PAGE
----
Thursday, October 09, 2014

Cooperative vs Collaborative

Recently I've hit on some really neat little ideas. They came from one basic concept: there is a line between cooperative play and collaborative play. They are different.

Right now, collaborative play doesn't exist in computer games. There are collaborative games, but they don't involve collaborative play. For example, in Spore you collaborate with the player base to populate the universe with aliens - but there's no play involved. It just happens. Similarly, in Sim City you can collaborate by having neighboring cities, but the only "play" involved is trying to have the right kinds of inputs and outputs.

Mods are collaborative by nature, but although they create play, they don't use collaborative play. They are created by one person and used by another without any play between the two.

I think this is a big oversight. I think there is a lot of potential that we haven't really investigated.

There are things with collaborative play. Most tabletop RPGs are collaborative. The underlying structure of the game provides a framework of statistics and mechanics, and the players can build their own stories on top of that foundation. Putting aside the actions of the GM, the players collaborate with each other to distinguish their characters, move the experience in the way they prefer, and help augment another player's actions.

Jazz is collaborative in basically the same way. The foundation of jazz is a set of musical patterns that give everyone a similar foundation. They can collaborate with each other to distinguish themselves, move the experience in a way they like, and augment other players' music.

Most collaborative play today is face to face, and uses the incredibly fluid and nuanced signals inherent in human socialization. This allows collaborators to "stay on the same page", and collaborate tightly with each other.

However, that's not really possible in a video game. The most nuanced signals in a video game are less nuanced than a facial expression, and they flow less smoothly. Even incidental signals, like the timing of your turn, are more effort than a raised eyebrow.

We just have to live with that. We need to live with the fact that, aside from voice chat, we're going to rely on in-game signaling to synchronize our collaborators. That means slower, rougher, more awkward synchs.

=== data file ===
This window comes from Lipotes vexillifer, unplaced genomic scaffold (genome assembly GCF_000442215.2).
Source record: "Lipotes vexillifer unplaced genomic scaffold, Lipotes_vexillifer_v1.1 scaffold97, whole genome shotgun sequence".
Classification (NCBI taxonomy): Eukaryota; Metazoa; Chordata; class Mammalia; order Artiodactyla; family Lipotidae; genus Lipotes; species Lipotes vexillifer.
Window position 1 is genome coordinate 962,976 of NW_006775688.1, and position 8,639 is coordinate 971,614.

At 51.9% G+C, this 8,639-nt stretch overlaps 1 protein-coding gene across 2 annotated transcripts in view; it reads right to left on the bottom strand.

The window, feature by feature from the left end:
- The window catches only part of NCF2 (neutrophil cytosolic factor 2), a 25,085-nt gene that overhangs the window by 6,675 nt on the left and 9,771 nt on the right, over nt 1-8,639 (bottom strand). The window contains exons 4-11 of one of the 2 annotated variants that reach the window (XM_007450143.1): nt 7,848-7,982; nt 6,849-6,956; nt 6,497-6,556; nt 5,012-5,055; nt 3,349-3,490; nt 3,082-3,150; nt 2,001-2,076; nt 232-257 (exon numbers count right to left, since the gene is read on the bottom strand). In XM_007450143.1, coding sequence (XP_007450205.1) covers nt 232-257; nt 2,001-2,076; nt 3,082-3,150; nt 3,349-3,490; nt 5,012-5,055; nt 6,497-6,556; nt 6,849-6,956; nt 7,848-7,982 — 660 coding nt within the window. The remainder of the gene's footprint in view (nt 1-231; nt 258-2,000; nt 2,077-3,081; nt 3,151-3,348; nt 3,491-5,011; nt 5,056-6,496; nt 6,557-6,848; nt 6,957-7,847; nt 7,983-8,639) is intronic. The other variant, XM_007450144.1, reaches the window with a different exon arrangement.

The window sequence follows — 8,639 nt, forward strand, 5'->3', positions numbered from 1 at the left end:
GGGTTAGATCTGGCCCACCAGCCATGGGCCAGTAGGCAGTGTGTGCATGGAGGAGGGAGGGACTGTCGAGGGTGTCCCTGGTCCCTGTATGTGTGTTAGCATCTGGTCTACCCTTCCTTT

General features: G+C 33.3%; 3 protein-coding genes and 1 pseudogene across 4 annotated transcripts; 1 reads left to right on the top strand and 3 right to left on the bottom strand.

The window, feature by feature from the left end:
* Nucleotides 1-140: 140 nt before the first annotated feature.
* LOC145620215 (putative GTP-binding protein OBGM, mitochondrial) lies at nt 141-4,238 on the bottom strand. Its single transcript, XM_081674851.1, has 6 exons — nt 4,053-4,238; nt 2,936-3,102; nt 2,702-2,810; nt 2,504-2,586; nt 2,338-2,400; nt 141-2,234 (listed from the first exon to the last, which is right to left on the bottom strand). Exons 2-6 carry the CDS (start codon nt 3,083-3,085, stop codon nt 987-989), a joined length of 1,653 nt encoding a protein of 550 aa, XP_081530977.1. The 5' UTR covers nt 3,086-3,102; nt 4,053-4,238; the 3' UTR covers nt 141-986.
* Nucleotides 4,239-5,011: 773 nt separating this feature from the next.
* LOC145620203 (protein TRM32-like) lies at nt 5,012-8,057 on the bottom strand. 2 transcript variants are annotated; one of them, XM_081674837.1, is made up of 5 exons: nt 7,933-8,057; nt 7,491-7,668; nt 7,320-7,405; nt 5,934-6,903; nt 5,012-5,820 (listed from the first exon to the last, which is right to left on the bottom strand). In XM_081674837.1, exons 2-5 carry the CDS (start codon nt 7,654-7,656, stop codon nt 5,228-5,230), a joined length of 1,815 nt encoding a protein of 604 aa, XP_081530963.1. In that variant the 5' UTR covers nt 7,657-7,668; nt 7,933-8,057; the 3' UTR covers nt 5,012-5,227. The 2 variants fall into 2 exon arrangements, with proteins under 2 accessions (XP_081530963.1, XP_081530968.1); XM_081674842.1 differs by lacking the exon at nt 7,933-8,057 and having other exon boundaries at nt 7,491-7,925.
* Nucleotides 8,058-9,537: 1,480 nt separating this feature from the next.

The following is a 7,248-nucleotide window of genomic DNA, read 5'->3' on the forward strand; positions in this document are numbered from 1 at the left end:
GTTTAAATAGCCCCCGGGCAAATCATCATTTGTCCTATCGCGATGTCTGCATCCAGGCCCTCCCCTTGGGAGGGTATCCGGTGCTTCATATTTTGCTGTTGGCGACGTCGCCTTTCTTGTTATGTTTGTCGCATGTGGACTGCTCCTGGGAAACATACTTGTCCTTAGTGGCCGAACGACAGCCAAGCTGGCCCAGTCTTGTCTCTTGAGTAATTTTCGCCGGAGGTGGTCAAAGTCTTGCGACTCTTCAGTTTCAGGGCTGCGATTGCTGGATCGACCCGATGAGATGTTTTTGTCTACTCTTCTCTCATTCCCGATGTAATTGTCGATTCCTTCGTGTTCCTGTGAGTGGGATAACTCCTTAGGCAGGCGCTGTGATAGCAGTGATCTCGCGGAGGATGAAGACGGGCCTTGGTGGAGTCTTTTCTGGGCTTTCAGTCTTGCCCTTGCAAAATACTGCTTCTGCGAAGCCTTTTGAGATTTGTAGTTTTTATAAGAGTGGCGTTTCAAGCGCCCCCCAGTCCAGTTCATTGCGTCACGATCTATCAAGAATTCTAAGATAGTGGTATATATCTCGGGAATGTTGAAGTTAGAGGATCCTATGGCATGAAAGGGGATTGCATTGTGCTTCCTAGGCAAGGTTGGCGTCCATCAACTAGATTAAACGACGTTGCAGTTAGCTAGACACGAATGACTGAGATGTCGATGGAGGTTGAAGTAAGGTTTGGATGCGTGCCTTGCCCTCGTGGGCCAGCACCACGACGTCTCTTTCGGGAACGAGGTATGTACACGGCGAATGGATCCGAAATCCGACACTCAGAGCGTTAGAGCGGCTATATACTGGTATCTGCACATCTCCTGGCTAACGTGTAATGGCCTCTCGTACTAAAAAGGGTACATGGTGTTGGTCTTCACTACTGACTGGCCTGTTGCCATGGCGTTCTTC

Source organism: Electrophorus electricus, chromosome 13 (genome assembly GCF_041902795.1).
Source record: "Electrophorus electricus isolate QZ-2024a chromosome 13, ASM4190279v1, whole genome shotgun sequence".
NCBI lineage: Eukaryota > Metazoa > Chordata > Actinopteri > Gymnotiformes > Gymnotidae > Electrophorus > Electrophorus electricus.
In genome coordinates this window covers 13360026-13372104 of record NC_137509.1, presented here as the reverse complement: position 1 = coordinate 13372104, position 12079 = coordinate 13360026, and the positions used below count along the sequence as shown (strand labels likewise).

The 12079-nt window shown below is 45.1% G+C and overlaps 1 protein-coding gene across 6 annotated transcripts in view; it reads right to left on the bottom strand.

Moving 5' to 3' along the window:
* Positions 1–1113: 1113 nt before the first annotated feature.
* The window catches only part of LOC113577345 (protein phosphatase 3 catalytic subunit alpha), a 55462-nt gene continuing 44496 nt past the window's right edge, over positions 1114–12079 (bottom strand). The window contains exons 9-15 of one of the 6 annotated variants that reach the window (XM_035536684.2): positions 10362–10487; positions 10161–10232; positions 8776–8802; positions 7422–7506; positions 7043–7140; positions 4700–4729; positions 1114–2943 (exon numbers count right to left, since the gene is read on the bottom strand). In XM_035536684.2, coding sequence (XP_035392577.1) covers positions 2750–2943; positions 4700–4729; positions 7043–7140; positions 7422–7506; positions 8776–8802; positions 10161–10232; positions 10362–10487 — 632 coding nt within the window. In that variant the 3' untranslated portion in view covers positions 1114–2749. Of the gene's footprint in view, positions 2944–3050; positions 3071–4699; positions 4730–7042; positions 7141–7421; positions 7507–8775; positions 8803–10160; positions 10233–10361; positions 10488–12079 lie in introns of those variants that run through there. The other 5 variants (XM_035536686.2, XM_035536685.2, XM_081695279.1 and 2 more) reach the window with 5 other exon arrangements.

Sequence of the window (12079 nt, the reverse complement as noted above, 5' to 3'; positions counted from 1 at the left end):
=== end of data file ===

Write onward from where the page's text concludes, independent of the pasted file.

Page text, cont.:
The good news is that it also means we can save and play back signals.

The basic idea is that we can trickle in a bunch signals bit by bit, then let them flow over another user all at once. Asynchronous collaboration.

Minecraft multiplayer is probably the biggest current example of this. In shared universes, you can collaborate really entertainingly. This is often done asynchronously - the players aren't directly working on the same rooms at the same time. In fact, if playing is done synchronously, it's often cooperative play (exploring/mining ore) rather than collaborative play (building houses).

Asynchronous construction allows players to spend hours building their house on their own, without a whole lot of interference. Other players that visit the house are exposed to all those decisions in a quick and fluid experience as they wander around the house. It can even be done synchronously, with the host explaining the house as you walk. The host sets the stage ("this is the bedroom, and there's a secret passage behind the bookshelf...") and the nuance is provided by the level (exact placement of beds, nature of ceiling, choice of furniture, etc).

Minecraft doesn't really focus on that idea, so let's take this a few steps further.

The first step we want to take is to step on our own feet.

Because our game is the storehouse of signals, we can play back signals whenever we like. That includes allowing the player to collaborate with themself.

Let's draw the idea more clearly using The Sims.

In The Sims, you will typically play off of your own content. You have a house full of people, and you make decisions based on the nature of those people. However, even though each day builds off the last day, you are not "collaborating with yourself" in the way we're talking about, because the content is not represented as if it belonged to someone else. You always have full authority.